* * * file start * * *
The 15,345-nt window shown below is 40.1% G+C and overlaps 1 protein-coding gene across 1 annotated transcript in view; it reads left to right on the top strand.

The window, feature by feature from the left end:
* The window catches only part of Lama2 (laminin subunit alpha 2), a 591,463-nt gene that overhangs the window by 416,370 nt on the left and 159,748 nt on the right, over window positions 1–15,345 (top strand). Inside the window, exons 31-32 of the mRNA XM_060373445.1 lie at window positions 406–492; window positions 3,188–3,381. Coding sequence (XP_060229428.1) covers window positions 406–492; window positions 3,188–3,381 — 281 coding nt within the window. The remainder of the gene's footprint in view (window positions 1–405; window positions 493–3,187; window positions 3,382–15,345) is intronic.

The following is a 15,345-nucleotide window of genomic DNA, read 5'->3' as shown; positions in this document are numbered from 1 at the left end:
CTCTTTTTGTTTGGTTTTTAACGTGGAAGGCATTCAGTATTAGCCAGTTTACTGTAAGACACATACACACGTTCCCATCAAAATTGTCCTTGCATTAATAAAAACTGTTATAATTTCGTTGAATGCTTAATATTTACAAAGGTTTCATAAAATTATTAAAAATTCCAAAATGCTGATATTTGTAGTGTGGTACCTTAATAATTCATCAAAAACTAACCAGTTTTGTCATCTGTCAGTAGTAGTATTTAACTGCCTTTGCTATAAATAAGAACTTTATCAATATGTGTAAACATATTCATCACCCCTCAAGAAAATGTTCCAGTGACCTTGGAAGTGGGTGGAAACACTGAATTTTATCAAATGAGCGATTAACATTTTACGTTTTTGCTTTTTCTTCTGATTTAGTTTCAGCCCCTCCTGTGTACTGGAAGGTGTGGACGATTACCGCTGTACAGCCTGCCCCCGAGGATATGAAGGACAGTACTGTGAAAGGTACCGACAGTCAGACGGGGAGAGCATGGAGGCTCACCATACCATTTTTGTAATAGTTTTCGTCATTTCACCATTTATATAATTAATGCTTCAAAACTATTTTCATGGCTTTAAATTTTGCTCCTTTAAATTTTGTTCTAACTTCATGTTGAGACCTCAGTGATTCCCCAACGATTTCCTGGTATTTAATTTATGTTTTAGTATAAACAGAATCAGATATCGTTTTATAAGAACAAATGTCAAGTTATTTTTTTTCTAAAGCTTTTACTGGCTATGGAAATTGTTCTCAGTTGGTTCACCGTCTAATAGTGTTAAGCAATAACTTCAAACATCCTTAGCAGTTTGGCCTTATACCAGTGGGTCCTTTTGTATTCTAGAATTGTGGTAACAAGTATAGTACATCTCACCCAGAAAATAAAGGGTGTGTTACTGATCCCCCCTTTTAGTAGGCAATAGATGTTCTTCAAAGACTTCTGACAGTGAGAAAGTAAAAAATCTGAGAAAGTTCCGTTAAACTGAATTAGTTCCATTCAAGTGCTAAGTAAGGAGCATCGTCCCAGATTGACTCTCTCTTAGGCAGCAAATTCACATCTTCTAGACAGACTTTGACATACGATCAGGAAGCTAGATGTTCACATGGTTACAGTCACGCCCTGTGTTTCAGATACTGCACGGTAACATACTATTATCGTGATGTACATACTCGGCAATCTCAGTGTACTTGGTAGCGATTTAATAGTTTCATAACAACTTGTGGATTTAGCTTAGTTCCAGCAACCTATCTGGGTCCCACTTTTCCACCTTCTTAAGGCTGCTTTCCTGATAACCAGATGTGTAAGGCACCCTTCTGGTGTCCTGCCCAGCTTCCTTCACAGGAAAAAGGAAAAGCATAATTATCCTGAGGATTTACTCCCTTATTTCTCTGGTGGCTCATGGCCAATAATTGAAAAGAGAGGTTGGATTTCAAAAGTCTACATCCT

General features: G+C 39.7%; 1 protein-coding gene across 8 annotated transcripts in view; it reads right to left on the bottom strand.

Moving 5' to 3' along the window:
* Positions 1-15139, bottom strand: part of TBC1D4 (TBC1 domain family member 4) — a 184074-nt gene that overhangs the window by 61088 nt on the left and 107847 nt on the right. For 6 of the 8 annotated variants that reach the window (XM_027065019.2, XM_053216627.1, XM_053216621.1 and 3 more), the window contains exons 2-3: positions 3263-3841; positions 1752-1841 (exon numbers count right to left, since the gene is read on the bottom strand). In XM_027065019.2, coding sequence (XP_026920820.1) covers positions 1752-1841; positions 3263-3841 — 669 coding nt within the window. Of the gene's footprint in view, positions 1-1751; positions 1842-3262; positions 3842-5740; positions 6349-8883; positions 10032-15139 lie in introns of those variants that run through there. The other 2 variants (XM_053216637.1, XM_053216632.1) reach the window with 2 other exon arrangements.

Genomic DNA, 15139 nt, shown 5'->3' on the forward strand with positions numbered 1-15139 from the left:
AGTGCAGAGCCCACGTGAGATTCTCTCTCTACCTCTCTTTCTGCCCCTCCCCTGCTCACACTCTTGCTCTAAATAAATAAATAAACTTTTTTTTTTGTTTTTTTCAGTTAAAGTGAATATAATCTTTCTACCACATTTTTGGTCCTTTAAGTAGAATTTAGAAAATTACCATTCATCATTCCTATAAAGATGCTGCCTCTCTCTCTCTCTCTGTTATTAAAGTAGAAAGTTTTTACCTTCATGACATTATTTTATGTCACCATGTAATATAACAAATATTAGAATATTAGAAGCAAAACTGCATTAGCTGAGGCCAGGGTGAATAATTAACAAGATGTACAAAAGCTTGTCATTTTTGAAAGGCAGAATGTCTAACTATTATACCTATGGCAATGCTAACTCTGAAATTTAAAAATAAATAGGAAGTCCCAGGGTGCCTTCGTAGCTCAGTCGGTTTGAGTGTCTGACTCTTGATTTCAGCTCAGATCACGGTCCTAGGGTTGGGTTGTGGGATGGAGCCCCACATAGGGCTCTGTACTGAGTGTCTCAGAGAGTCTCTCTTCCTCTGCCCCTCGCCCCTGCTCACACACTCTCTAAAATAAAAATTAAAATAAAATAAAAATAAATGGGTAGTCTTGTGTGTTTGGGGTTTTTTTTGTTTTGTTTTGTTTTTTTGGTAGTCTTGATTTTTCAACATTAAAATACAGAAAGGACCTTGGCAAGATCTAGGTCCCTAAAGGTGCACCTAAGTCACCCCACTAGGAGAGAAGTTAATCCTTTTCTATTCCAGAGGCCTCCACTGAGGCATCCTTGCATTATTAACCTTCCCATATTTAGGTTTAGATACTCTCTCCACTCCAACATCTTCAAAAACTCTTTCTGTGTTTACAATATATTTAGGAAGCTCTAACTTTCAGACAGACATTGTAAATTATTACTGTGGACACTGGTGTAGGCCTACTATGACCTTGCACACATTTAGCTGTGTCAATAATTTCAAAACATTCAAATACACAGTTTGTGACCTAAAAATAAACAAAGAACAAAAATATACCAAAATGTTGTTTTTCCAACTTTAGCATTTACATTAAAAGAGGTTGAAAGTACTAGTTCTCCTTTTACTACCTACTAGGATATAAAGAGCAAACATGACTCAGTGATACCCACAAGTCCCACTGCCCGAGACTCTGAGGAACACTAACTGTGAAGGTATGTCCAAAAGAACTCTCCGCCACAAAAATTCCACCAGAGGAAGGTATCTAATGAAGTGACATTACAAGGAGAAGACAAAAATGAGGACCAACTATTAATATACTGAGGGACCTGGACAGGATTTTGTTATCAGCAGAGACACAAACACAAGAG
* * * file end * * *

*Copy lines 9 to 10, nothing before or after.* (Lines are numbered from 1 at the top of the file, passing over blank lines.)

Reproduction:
Genomic DNA, 15139 nt, shown 5'->3' on the forward strand with positions numbered 1-15139 from the left:
AGTGCAGAGCCCACGTGAGATTCTCTCTCTACCTCTCTTTCTGCCCCTCCCCTGCTCACACTCTTGCTCTAAATAAATAAATAAACTTTTTTTTTTGTTTTTTTCAGTTAAAGTGAATATAATCTTTCTACCACATTTTTGGTCCTTTAAGTAGAATTTAGAAAATTACCATTCATCATTCCTATAAAGATGCTGCCTCTCTCTCTCTCTCTGTTATTAAAGTAGAAAGTTTTTACCTTCATGACATTATTTTATGTCACCATGTAATATAACAAATATTAGAATATTAGAAGCAAAACTGCATTAGCTGAGGCCAGGGTGAATAATTAACAAGATGTACAAAAGCTTGTCATTTTTGAAAGGCAGAATGTCTAACTATTATACCTATGGCAATGCTAACTCTGAAATTTAAAAATAAATAGGAAGTCCCAGGGTGCCTTCGTAGCTCAGTCGGTTTGAGTGTCTGACTCTTGATTTCAGCTCAGATCACGGTCCTAGGGTTGGGTTGTGGGATGGAGCCCCACATAGGGCTCTGTACTGAGTGTCTCAGAGAGTCTCTCTTCCTCTGCCCCTCGCCCCTGCTCACACACTCTCTAAAATAAAAATTAAAATAAAATAAAAATAAATGGGTAGTCTTGTGTGTTTGGGGTTTTTTTTGTTTTGTTTTGTTTTTTTGGTAGTCTTGATTTTTCAACATTAAAATACAGAAAGGACCTTGGCAAGATCTAGGTCCCTAAAGGTGCACCTAAGTCACCCCACTAGGAGAGAAGTTAATCCTTTTCTATTCCAGAGGCCTCCACTGAGGCATCCTTGCATTATTAACCTTCCCATATTTAGGTTTAGATACTCTCTCCACTCCAACATCTTCAAAAACTCTTTCTGTGTTTACAATATATTTAGGAAGCTCTAACTTTCAGACAGACATTGTAAATTATTACTGTGGACACTGGTGTAGGCCTACTATGACCTTGCACACATTTAGCTGTGTCAATAATTTCAAAACATTCAAATACACAGTTTGTGACCTAAAAATAAACAAAGAACAAAAATATACCAAAATGTTGTTTTTCCAACTTTAGCATTTACATTAAAAGAGGTTGAAAGTACTAGTTCTCCTTTTACTACCTACTAGGATATAAAGAGCAAACATGACTCAGTGATACCCACAAGTCCCACTGCCCGAGACTCTGAGGAACACTAACTGTGAAGGTATGTCCAAAAGAACTCTCCGCCACAAAAATTCCACCAGAGGAAGGTATCTAATGAAGTGACATTACAAGGAGAAGACAAAAATGAGGACCAACTATTAATATACTGAGGGACCTGGACAGGATTTTGTTATCAGCAGAGACACAAACACAAGAG